The Ministry of Antiquities has announced that the much-anticipated new national museum will be administratively independent from the government.
Egyptians have been anxiously waiting for over a decade for the opening of the Grand Egyptian Museum. Sadly, the opening keeps facing delays but coming as somewhat a relief is Tuesday’s announcement that the museum will be managed by an independent, international directorship to avoid Egyptian bureaucracy.
On Tuesday, Antiquities Minister Mamdouh El-Damaty explained “We have a plan for it to have independence and an international board of trustees like the Library of Alexandria,” he told reporters at a news conference near the museum’s 120-acre construction site. The museum will be run independently of the government, similar to the Bibliotheca Alexandria, which opened under a 2002 special act of parliament guaranteeing its administrative independence.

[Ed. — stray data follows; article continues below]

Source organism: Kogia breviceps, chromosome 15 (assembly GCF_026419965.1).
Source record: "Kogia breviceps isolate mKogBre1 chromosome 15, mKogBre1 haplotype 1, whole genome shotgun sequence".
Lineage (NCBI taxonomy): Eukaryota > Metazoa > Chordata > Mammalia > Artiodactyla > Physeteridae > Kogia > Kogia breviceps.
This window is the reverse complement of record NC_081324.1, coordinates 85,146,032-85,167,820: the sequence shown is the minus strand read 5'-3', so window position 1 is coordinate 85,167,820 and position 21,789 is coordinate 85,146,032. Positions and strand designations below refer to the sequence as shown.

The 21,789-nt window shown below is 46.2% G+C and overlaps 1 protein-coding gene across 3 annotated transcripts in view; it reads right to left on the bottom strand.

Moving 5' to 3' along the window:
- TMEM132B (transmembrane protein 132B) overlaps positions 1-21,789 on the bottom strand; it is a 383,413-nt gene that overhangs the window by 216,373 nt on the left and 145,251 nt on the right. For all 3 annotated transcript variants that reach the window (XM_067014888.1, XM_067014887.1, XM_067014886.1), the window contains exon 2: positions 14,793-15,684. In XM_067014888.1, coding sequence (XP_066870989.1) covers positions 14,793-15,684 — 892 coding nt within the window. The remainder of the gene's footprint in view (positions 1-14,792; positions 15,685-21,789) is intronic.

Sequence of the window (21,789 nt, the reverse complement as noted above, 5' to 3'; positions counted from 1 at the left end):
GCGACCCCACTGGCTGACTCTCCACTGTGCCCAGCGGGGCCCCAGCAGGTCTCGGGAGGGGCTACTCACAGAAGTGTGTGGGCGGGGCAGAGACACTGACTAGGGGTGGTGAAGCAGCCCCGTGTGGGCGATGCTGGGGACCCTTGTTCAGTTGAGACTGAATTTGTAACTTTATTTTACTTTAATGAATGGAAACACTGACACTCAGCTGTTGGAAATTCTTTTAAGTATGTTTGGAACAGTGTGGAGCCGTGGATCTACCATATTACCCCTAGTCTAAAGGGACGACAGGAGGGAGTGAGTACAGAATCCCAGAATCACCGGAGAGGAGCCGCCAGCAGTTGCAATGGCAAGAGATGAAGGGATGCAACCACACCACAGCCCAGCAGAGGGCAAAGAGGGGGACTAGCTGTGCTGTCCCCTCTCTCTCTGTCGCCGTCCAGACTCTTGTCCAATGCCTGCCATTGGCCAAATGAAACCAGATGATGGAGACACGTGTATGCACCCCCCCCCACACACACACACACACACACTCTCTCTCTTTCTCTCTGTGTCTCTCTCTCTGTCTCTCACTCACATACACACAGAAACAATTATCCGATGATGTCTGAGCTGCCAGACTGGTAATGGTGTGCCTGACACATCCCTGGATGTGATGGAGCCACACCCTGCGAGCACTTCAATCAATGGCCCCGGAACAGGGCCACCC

As it stands, only the foundation and a few structures in the museum have been built. The most notable achievement is the construction of a new conservation centre to restore damaged antiquities that is currently operational and restoring pieces that will be featured in the new museum.
The massive project that aims to return tourists to the country has seen countless delays, supposedly due to a lack of funds and political upheaval. The latest projection is that it will be completed sometime in 2018, but we aren’t holding our breath.
The fact that Egyptians will be relieved that an international committee will be running the museum is somewhat of an embarrassment. At the heart of the issue, is that fact that Egyptians know that foreign leadership is needed to have the museum on par with other globally renowned museums. Aside from organising management and avoiding corrupt bureaucracy, they will also be able to protect our antiquities better than we do. If they were managing the current museum, one can imagine that gluing the beard back on the iconic King Tut mask would have never happened.